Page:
Sunday 10 December was the 75th anniversary of the Universal Declaration of Human Rights.
The Declaration was revolutionary. Back in 1948, its co-author and our namesake Monsieur René Cassin introduced the Declaration to the UN General Assembly by telling delegates:
“Something new has entered the world … the first document about moral value adopted by an assembly of the human community”.
To mark the anniversary of this ground-breaking document, we invited leading experts Helena Kennedy and Philippe Sands to discuss its significance. Helena began the conversation by evoking the first meeting of the Declaration’s drafters – a dinner-party given by Eleanor Roosevelt in 1945 at which she asked “How can we have world law to prevent the horrors of the Holocaust ever happening again?” In response, the guests – eminent jurists from around the world – set themselves the task of creating, in Helena’s words, “a template of values that should inform every legal system in the world”.
After a lively and wide-ranging discussion, Philippe book-ended the evening by warning that, here in the UK, “we are slowly withdrawing from the world that we helped to create in 1945 … It starts at home, there’s a real problem at home”.
Philippe was referring to growing calls for the UK to withdraw from one of the key successors of the Universal Declaration, the European Convention on Human Rights. His warning was also a call to action to which René Cassin had already responded. Earlier this autumn, we created an online ‘family tree’ showing how our human rights protections developed from the Universal Declaration to the European Convention and beyond, and how Jewish lawyers were central to that development.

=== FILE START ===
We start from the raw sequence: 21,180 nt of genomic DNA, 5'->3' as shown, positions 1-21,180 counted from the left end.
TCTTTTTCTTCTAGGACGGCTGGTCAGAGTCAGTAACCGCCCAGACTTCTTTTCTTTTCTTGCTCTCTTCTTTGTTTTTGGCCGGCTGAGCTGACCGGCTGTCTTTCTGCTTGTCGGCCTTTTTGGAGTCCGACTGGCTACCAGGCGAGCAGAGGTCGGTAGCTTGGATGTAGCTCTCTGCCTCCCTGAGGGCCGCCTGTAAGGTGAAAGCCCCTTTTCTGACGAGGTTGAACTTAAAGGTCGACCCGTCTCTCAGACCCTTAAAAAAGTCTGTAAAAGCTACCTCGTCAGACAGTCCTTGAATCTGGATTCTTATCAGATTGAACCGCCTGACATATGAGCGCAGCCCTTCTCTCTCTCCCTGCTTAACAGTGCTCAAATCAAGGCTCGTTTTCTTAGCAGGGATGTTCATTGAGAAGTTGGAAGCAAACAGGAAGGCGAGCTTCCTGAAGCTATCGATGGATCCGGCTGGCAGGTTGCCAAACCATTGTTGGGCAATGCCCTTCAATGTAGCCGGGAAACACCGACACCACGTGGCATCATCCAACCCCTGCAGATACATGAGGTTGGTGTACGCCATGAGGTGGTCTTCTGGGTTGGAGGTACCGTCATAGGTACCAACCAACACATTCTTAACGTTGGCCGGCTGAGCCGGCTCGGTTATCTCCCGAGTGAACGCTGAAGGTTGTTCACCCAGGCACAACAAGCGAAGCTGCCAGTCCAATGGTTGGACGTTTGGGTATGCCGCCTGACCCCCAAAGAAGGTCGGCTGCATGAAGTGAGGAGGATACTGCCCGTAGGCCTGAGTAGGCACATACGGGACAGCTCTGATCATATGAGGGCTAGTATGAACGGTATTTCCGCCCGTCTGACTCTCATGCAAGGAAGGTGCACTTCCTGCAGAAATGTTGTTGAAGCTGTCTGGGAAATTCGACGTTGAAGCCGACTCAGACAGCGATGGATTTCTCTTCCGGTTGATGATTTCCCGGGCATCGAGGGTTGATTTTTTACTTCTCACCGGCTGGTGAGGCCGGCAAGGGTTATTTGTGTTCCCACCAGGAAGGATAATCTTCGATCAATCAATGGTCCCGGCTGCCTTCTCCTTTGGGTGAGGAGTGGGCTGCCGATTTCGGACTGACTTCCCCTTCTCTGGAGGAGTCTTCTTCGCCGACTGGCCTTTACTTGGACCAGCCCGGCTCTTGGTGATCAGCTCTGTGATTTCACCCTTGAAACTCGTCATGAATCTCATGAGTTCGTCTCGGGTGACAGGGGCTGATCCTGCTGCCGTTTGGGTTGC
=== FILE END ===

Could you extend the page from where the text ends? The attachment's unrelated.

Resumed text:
As reported in Jewish News, we also wrote to the Chairman of the Conservative party reminding him and his colleagues of the particular importance of the European Convention to minority communities, and urging the government to #StaySignedIn.
Calls for withdrawal from the Convention reached a crescendo after the Supreme Court blocked a government scheme to send people seeking asylum in the UK to Rwanda. We joined more than 130 organisations in welcoming the court’s decision and calling for an asylum policy rooted in “… care, compassion, and respect for human rights”.
Care, compassion and respect for human rights are sorely lacking in China’s treatment of its Uyghur Muslims. Women are particularly harshly treated, as UK-based Uyghur exile Rahima Mahmut testified as part of our campaign to mark ’16 Days of Activism’ on violence against women and girls:
“Millions of Uyghur women are held in concentration camps where they face brainwashing, starvation, torture, forced labour, and systematic rape”
We invited Rahima to light a Hanukkah candle to mark the anniversary of the Declaration. In these dark days, we echo her wishes for a brighter future:
“Let these flames renew within us the spirit of kinship and hope, and inspire us to commit to the vision set out in the Declaration of freedom and peace for all”.
With very best wishes from
all at René Cassin